In this study, Bomback et al reviewed data on 21 patients identified as receiving treatment with ACTH gel for idiopathic nephrotic syndrome, including 11 patients with membranous nephropathy. The majority of these patients received ACTH as second-, third-, or fourth-line therapy for resistant nephrotic syndrome.

Dosing intervals varied from two to three times weekly, with all but six patients treated for at least six months. The longest treatment period was 14 months.

Overall, 11 of 21 subjects (52%) reached a complete or partial remission, including nine who had membranous nephropathy and had already tried a mean of 2.4 unsuccessful immunosuppressive therapies. A total of four patients (19%) had a complete remission, and no severe infections were reported in the entire cohort.

A multicenter, randomized, double-blind, four-arm, placebo-controlled study using ACTH gel in treatment-resistant patients with membranous nephropathy and nephrotic syndrome is currently under way (ClinicalTrials.gov, NCT01386554).

The primary objective of the study is to assess the proportion of treatment-resistant subjects who have a complete or partial remission of proteinuria after 24 weeks of treatment. If successful, it will provide physicians with an important therapeutic option for patients with membranous nephropathy who are treatment resistant and have a low probability of spontaneous remission.

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Potential Mechanisms

The exact mechanism by which ACTH mediates its effects on proteinuria is not completely understood but is likely independent of its induction of cortisol production, as production remains low and there is concomitant evidence that steroids alone do not affect disease outcome.17

Ponticelli et al hypothesize that by modifying apolipoprotein metabolism, ACTH might restore glomerular expression of apolipoprotein J (also called clusterin), which is reduced in patients with membranous nephropathy.15,18

More recently, it was suggested that ACTH may mediate its effects via the alpha-melanocyte-stimulating hormone (α-MSH). Both ACTH and α-MSH are derived from the pro-opiomelanocortin (POMC) precursor.

In a recent study, treatment with α-MSH or MS05, a specific MC1R agonist, showed similar and significant reductions in proteinuria in rats with passive Heymann nephritis, while ACTH had a tendency to reduce the level of proteinuria that did not reach statistical significance.19 These results suggest that ACTH mediates its effects via α-MSH interaction on MC1R on podocytes and may explain why patients who are resistant to previous immunosuppressive therapies respond to ACTH.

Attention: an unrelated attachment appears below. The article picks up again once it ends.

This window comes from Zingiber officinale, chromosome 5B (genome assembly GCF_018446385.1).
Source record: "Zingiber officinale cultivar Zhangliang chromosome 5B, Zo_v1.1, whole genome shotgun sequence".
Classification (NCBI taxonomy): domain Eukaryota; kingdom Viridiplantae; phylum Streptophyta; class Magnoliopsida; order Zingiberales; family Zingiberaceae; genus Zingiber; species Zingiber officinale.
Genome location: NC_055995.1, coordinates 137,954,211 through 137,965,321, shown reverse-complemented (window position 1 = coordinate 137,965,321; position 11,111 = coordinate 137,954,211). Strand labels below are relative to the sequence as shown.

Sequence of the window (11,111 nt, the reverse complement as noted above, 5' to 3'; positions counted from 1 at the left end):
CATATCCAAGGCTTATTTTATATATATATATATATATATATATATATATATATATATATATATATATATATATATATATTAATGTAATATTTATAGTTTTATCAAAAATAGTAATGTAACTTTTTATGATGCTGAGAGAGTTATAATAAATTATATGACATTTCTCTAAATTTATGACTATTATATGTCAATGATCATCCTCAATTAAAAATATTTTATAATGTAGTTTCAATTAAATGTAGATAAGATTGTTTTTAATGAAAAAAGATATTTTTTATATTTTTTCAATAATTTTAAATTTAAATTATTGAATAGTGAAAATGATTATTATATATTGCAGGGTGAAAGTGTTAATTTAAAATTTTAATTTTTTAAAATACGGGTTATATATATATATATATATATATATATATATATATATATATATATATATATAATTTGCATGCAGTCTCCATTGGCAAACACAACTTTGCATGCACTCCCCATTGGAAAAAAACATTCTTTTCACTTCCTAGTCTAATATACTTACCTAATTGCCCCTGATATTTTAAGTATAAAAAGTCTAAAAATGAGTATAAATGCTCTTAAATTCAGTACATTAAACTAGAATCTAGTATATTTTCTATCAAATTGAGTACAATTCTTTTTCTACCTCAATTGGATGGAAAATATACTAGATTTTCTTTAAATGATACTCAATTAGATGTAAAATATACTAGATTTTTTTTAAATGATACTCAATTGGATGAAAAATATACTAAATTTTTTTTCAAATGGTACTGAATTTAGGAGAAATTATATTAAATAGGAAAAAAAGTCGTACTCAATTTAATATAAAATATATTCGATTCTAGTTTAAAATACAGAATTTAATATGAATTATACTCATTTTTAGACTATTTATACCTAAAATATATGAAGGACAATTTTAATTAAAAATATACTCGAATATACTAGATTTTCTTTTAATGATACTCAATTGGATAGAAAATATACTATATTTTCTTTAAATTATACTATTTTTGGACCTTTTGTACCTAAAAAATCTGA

ACTH also may work by modulating autoantibody production. More than 70% of patients with membranous nephropathy are positive for autoantibodies to the phospholipase A2 receptor (PLA2R),20 and the presence of these antibodies correlates with clinical disease activity.21

We recently analyzed anti-PLA2R in patients treated with ACTH gel (H.P. Acthar Gel) to better understand its potential mechanism of action.22 Samples were collected from 14 patients in two pilot studies (Mayo Clinic, n=9; Columbia, n=5) that treated membranous nephropathy patients with ACTH gel for six months.

Twelve patients (86%) were anti-PLA2R positive at baseline, and all 12 experienced a reduction in anti-PLA2R (17% to 100%) by six months, with the disappearance of anti-PLA2R in five cases.

There were five partial remissions at six months—three in patients who cleared their anti-PLA2R and two in those lacking baseline anti-PLA2R. Another patient later achieved a 96% reduction in anti-PLA2R without further treatment, while two others fully cleared their anti-PLA2R after receiving rituximab for perceived failure of ACTH gel.

With 12- to 18-month follow-up of those with undetectable anti-PLA2R at baseline or after ACTH gel (with or without rituximab), there were four complete and two partial remissions, one nonresponder, and a final patient who achieved partial remission but relapsed coincident with a return of anti-PLA2R. Two other patients also showed an increase in anti-PLA2R after discontinuing treatment with ACTH gel.

Thus, measurement of anti-PLA2R provides useful information relating immunological and clinical disease activity in membranous nephropathy patients treated with new agents such as ACTH gel. This study suggests that ACTH gel may work in part by suppressing autoantibody production, although the duration and degree of this response need further study.

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Personalized Therapy

Major breakthroughs have been made in the field of membranous nephropathy. We now know that autoimmunity accounts for 70% to 80% of cases, and new autoantibodies are being discovered.